Buying an RV is a serious investment and not a decision to be made on a whim. But you have done all the research and finally committed.  And there outside your window sits a wonderful beast, ready to whisk you off for adventures aplenty. But, you may ask, what do you need to prepare and plan to ensure your travels are free of stress and full of fun? 

The Basics 

First things first, you must make sure your RV is up to date with any legal requirements. You don’t want your journey disrupted with any potential penalties to deal with. If you have recently purchased your RV, check with your insurance company that it is insured correctly, including any breakdown cover in case of emergencies. For extra peace of mind, consider adding some extras to your policy to have options if you are stuck somewhere remote. 

Make sure you spend some time before you embark on your journey checking all RV’s safety features. Brakes, tires, seat belts, lights, oil, wipers, etc., should all be double-checked for any faults and dealt with by a qualified mechanic. 

To ensure you have enough power in your RV for everyday tasks like cooking, lights, and entertainment, you need to choose a generator that suits your needs and a particular RV model. Generators are really important to ensure you have enough power for your journey. Many newer and larger RVs models have built-in generators, which are really handy, but for smaller versions, you will need a separate one. Before your journey, think about how much power you’re likely to use. It’s likely if you are traveling with kids, you’ll want a generator that can handle phone/tablets/pc charging. If you have AC, you will need a much bigger one. 

If you plan on going out of the country with your RV, don’t forget your passport! And always carry your vehicle’s documents with you. 

What to Pack 

If you plan hiking or cycling, make sure your bikes are securely fixed to your RV and pack all essentials you’ll need, like walking boots, flasks, warm clothes, etc.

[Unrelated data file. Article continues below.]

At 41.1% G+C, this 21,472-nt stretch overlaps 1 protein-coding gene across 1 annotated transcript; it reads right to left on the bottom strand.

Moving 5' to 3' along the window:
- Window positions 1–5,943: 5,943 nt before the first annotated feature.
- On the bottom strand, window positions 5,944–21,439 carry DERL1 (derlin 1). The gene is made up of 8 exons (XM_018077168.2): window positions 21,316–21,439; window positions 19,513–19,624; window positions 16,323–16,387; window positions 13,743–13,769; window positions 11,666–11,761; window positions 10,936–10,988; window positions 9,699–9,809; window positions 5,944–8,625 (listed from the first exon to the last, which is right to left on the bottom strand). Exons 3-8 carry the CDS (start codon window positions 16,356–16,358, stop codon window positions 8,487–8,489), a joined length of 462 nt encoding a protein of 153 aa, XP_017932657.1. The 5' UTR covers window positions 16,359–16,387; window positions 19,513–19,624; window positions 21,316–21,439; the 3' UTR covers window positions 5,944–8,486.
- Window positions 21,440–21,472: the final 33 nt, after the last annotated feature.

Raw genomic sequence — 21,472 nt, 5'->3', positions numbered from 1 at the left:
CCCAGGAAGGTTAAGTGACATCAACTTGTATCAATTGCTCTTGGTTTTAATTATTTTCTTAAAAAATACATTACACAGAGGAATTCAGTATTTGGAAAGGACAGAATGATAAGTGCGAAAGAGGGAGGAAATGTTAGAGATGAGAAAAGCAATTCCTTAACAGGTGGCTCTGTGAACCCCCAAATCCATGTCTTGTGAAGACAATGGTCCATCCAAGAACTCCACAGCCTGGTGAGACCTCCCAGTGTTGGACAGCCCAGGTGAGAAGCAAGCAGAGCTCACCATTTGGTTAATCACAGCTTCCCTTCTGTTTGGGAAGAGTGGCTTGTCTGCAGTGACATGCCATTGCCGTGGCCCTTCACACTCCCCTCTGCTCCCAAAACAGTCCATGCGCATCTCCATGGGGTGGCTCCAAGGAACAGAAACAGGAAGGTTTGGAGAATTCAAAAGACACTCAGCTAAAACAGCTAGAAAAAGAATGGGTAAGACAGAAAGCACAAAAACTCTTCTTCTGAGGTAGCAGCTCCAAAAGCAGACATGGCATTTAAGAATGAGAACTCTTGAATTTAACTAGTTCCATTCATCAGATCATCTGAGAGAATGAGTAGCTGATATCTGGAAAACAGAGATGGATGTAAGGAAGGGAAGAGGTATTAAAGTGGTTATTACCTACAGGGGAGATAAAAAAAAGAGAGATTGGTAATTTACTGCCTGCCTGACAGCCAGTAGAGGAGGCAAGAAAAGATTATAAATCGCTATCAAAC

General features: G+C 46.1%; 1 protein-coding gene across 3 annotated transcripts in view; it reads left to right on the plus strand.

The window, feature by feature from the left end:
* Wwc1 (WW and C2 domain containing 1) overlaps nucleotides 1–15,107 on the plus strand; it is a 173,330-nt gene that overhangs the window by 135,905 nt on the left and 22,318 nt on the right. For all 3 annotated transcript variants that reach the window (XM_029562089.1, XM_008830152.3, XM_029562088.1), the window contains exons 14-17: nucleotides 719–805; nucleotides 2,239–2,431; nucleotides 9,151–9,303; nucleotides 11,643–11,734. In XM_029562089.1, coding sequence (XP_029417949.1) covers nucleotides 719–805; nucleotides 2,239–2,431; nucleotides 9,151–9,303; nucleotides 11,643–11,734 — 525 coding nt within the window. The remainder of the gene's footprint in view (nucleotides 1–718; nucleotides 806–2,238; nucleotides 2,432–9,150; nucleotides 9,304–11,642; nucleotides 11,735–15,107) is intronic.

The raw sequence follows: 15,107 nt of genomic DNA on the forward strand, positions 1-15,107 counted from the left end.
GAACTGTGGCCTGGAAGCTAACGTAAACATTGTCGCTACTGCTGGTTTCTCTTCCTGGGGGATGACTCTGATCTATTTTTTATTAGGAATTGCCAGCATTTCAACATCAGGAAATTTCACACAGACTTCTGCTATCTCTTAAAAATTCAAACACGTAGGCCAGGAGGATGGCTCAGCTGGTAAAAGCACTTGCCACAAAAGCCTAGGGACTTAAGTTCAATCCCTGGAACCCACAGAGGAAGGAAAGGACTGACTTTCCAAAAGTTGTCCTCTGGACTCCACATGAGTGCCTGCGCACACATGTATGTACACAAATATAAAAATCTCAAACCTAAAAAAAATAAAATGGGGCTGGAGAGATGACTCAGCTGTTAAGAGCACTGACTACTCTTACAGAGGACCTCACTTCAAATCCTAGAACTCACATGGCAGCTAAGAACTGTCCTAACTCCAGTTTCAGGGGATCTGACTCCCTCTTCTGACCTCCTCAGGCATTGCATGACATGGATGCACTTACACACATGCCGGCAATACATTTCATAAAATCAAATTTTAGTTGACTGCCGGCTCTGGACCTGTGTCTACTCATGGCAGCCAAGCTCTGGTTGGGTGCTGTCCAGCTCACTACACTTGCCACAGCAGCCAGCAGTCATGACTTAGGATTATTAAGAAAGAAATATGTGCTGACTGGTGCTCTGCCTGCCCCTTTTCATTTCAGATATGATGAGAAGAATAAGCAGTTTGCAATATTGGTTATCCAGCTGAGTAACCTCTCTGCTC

When it comes to packing, it is very useful to make a list. You will need to pack a lot more than you usually do when you stay in hotels or apartments. Many experts suggest thinking about your day from the moment you get up. Think coffee (first and foremost), then add:

  • Washing products (clothes and dishes) 
  • Matches 
  • Loo roll 
  • Food 
  • Toys (for kids) 
  • Chargers 
  • Deck chairs 
  • Sun lotion 
  • Crockery 
  • Towels 
  • Linen
  • Duvet 
  • Pillows

These are just a few things to think about when planning your trip. 

roadtrip in an RV

Route and Locations 

Planning out a route will save wasted time and energy when heading out for your first road trip. When planning the driving route, make sure that the roads are RV friendly; remember, some roads aren’t suitable for large vehicles, so always plan for this in advance. 

Checking out campsites en route to your destination means you know exactly where you will stop for the night. Pre-booking, especially at the height of the season, will give you the comfort of knowing you have somewhere to rest. Some sites will allow you to choose a location for your RV beforehand, so if you are picky, take some time looking through their website map for a suitable plot. Always make sure you get to your campsite before dark. It is really hard to navigate an area you’re not familiar with and then have to attempt the hookup malarky when you get there. Arrive as early as you can, so you can get all of the necessities out of the way, enabling you to relax for the evening. 

When booking campsites, do check that they have the facilities you need. Some basic campsites won’t always have the necessary hookups required for your RV. So, always check they have water, electric, and sewer hookups. Also, remember that not all RVs use the same amount of power, so you may need to invest in a converter, just in case. You don’t want to end up with less power than you need. 

Don’t forget your SatNav! An absolute ‘must-have’ …. There is nothing worse than getting lost in unfamiliar surroundings. 

You are probably not going to want to drive every single day, even if you enjoy driving. Remember, road trips aren’t always about the destination; they’re all about the journey and the experience. So slow down, enjoy the scenery, try not to plan everything, allow some room for spontaneity, and ENJOY! Life is for living.